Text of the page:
To follow the Gerson Protocol religiously would mean juicing every hour, for a total of 13 times per day. For now, I’m striving for 6 times a day (5 carrot-apple and 1 apple-greens), and hope to increase that at some point. In order to do this protocol properly, you really should read their ‘bible’, Healing the Gerson Way, as well.
Here’s the theory behind the protocol, per the Gerson website:
The Gerson Therapy seeks to regenerate the body to health, supporting each important metabolic requirement by flooding the body with nutrients from almost 20 pounds of organically grown fruits and vegetables daily. Most is used to make fresh raw juice, one glass every hour, 13 times per day. Raw and cooked solid foods are generously consumed. Oxygenation is usually more than doubled, as oxygen deficiency in the blood contributes to many degenerative diseases. The metabolism is also stimulated through the addition of thyroid, potassium and other supplements, and by avoiding heavy animal fats, excess protein, sodium and other toxins.
The program also requires a lot of detox, primarily with coffee enemas, to eliminate wastes, regenerate the liver, reactivate the immune system and restore the body’s essential defenses. Yeah, I know, yuck, but it’s really not that bad. Many prefer to call these ‘reverse lattes’. It’s best to use coffee designed for this use rather than leftover Starbucks, both because it’s milder and because it maximizes the ingredients needed for detox.
To do the Gerson program, you’ll definitely need a good-quality juicer. They recommend the ultra-pricey Norwalk hydraulic juicer or the Green Star juicer, but I think the less pricey dual-stage masticating juicer from Omega is perfectly fine. Just don’t get any of the juicers with cutting discs, they shred the cell walls of the produce and generate too much heat. A good food processor would be helpful as well, since you’ll be eating lots of salads with diced or shredded veggies. Other appliances that would be helpful to have in your kitchen would be a crockpot and a good heavy-duty blender (Blendtec or Vitamix) for making your soups and other recipes.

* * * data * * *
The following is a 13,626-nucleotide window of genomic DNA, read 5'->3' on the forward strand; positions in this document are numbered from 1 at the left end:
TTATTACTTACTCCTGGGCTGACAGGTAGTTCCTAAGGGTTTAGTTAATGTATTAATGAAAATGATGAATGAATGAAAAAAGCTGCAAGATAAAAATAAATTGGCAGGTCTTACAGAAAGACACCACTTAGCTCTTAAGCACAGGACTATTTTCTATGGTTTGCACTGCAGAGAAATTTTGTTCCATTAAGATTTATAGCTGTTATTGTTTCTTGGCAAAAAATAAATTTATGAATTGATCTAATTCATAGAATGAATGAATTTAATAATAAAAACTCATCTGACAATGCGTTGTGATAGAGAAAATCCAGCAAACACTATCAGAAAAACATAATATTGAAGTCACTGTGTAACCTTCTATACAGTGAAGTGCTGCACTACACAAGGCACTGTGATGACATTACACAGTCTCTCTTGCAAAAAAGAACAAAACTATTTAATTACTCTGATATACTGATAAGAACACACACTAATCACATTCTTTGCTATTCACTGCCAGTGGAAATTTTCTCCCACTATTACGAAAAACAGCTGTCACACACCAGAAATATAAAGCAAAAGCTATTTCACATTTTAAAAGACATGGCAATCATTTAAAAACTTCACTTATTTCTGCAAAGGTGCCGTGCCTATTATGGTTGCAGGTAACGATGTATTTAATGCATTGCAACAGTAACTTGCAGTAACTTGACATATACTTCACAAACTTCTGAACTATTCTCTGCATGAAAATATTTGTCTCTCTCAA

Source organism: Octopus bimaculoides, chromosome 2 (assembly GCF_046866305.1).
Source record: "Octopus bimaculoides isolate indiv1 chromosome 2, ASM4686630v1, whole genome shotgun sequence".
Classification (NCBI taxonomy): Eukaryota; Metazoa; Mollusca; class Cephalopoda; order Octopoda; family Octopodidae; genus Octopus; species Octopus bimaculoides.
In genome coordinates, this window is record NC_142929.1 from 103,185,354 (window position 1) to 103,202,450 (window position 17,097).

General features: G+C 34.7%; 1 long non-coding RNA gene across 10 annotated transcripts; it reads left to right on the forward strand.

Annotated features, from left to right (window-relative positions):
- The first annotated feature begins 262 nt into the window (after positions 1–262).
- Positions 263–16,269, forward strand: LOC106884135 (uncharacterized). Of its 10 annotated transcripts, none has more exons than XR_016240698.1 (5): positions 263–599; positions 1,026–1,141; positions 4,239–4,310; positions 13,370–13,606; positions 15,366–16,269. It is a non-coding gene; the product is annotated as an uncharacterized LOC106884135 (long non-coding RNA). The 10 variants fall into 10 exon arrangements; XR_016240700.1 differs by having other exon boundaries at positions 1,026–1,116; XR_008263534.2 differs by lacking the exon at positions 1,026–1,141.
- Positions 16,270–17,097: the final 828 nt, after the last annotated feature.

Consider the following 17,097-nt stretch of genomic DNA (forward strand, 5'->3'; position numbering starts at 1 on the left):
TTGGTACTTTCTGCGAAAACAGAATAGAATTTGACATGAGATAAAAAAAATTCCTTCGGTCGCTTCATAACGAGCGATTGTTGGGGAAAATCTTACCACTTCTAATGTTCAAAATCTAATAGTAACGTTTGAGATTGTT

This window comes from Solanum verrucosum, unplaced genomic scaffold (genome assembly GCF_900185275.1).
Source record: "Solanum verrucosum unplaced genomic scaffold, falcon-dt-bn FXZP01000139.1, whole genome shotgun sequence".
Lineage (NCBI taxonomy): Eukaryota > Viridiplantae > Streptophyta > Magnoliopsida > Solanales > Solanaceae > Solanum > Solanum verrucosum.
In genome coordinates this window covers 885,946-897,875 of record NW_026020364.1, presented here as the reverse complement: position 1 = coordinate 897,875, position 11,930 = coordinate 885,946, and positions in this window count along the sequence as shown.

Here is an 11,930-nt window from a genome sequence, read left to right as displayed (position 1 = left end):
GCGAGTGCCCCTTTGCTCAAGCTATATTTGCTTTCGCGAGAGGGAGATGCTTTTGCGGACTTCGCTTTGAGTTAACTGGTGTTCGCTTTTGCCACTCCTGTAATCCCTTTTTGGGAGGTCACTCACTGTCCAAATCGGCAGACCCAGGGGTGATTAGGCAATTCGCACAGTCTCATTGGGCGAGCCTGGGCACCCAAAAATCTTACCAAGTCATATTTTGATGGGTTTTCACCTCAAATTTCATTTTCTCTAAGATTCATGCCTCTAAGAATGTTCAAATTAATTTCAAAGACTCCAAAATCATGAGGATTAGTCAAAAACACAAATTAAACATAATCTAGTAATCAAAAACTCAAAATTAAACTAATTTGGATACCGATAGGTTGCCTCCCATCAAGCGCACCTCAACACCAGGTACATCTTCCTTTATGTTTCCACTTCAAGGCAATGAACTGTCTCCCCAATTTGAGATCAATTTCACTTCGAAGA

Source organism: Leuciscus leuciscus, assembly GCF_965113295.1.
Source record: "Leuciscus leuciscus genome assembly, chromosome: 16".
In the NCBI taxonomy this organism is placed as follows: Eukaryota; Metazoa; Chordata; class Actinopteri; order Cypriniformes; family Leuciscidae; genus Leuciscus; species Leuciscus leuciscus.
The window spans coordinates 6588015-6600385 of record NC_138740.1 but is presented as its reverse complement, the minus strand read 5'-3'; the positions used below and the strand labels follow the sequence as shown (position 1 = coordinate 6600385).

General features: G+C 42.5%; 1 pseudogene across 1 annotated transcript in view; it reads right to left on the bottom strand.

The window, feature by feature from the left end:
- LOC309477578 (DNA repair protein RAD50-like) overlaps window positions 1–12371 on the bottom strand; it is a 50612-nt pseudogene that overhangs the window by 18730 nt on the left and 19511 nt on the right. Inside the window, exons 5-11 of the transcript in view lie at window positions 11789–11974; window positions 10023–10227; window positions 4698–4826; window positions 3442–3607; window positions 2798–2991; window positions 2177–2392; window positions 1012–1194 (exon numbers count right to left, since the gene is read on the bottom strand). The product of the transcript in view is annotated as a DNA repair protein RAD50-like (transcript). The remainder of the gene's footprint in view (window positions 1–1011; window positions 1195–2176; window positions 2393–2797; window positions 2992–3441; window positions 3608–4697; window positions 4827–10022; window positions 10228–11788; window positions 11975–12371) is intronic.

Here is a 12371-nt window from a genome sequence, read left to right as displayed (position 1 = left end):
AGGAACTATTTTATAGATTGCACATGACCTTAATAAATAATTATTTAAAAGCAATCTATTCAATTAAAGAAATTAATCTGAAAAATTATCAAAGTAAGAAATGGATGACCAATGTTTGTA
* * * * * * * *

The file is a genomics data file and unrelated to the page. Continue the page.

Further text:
For the 20 lbs or so of produce per day for the juicing every hour, organic produce is really a must. There are several organic produce delivery services in California to choose from if your local grocery stores don’t carry organic, but not so many for my area! At least I did find one, and they seem reasonable in cost. Some of these services will provide home delivery, and some will deliver to a location that you can pick up from.
Enough writing for now… time to juice!
Posted on 13. Nov, 2011 by admin.
Here’s my eval of USC Keck Hospital vs Cedars-Sinai for those considering a hospital stay in the Los Angeles area. I was in for therapy, not surgery, so I can’t evaluate the surgical staff or aftercare.
Rooms: Cedars is slightly better, since all rooms are private. USC has some private rooms, and doubles are often set up as privates until they start getting more patients after Tues/Thurs surgeries. Both hospitals have bathrooms inside the rooms as well as showers, with the exception of the rehab unit and possibly others where they want to monitor you in the shower. USC does have nicer furniture for visitors and for hanging around out of bed. Cedars has better TV service, with more channels as well as a free movie channel, where USC just has the basics. Both have free wireless internet.
Food: USC wins this one by a small margin. Neither has gluten-free menus. Cedars kosher menu has some decent choices, but their regular menu is mostly like mass-produced cafeteria food (which it is). For visitors, the USC hospital cafeteria has decent food at a good price (more like student prices). Cedars has multiple menus to choose from, so be sure to ask for a variety if you’re on an unrestricted diet.
Staff: USC wins this one as well. Both have a large amount of staff that has English as a second language, but the USC staff was much nicer. The techs who check vitals at Cedars are too much like janitorial staff acting like they want to clean your toilets or empty your trash, rather than checking your blood pressure. Both have noisy nurses stations, where the staff jabbers away in loud voices at all hours. Not sure which was worse on the nurses station activity, since I was fortunate to be away from most of that at USC.